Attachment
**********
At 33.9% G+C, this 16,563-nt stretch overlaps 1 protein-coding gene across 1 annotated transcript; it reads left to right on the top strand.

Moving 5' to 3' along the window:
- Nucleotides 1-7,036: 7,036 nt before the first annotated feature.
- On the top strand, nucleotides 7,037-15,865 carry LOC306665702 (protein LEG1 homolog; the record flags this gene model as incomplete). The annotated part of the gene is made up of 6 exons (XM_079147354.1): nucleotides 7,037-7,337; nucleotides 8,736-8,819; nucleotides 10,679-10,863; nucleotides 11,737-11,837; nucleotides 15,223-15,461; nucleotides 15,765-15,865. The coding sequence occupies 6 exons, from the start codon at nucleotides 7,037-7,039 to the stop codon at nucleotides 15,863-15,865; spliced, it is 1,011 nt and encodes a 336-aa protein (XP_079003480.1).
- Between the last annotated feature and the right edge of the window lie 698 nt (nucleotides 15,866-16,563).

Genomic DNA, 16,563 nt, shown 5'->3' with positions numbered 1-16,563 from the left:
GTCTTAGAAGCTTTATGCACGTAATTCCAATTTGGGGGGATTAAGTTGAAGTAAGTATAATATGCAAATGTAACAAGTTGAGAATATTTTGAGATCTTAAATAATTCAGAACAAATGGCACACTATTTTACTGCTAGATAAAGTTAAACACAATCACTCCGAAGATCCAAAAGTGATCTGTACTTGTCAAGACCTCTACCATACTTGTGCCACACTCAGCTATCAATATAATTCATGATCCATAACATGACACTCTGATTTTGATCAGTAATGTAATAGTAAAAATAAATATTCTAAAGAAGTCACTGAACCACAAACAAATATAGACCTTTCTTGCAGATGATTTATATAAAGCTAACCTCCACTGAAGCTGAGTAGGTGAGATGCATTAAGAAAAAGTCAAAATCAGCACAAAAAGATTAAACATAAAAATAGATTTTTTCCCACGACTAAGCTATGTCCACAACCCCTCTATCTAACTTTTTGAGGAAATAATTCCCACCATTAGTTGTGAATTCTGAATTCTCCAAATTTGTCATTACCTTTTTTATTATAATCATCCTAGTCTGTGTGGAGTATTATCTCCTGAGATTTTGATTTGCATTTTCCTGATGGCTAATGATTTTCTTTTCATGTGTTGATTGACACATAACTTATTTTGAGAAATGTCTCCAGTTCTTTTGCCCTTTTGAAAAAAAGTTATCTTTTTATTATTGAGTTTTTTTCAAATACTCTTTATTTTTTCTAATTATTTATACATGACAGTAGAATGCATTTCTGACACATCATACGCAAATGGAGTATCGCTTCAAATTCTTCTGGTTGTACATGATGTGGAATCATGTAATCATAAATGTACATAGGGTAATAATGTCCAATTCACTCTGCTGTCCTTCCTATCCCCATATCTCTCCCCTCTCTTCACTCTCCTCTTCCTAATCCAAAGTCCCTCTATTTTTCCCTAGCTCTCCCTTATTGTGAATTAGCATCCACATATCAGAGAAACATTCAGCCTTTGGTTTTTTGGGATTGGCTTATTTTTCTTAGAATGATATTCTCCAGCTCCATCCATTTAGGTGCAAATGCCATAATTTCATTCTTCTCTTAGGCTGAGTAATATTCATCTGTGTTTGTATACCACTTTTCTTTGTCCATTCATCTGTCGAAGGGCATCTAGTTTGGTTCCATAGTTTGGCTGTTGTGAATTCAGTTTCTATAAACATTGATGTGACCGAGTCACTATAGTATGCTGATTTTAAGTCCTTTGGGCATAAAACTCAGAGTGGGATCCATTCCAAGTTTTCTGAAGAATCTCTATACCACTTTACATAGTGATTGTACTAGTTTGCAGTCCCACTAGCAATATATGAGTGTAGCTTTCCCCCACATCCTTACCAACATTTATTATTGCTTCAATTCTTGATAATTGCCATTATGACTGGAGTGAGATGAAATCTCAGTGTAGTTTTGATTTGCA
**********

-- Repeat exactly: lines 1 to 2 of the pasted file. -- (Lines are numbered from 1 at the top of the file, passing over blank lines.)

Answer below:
At 33.9% G+C, this 16,563-nt stretch overlaps 1 protein-coding gene across 1 annotated transcript; it reads left to right on the top strand.

Moving 5' to 3' along the window: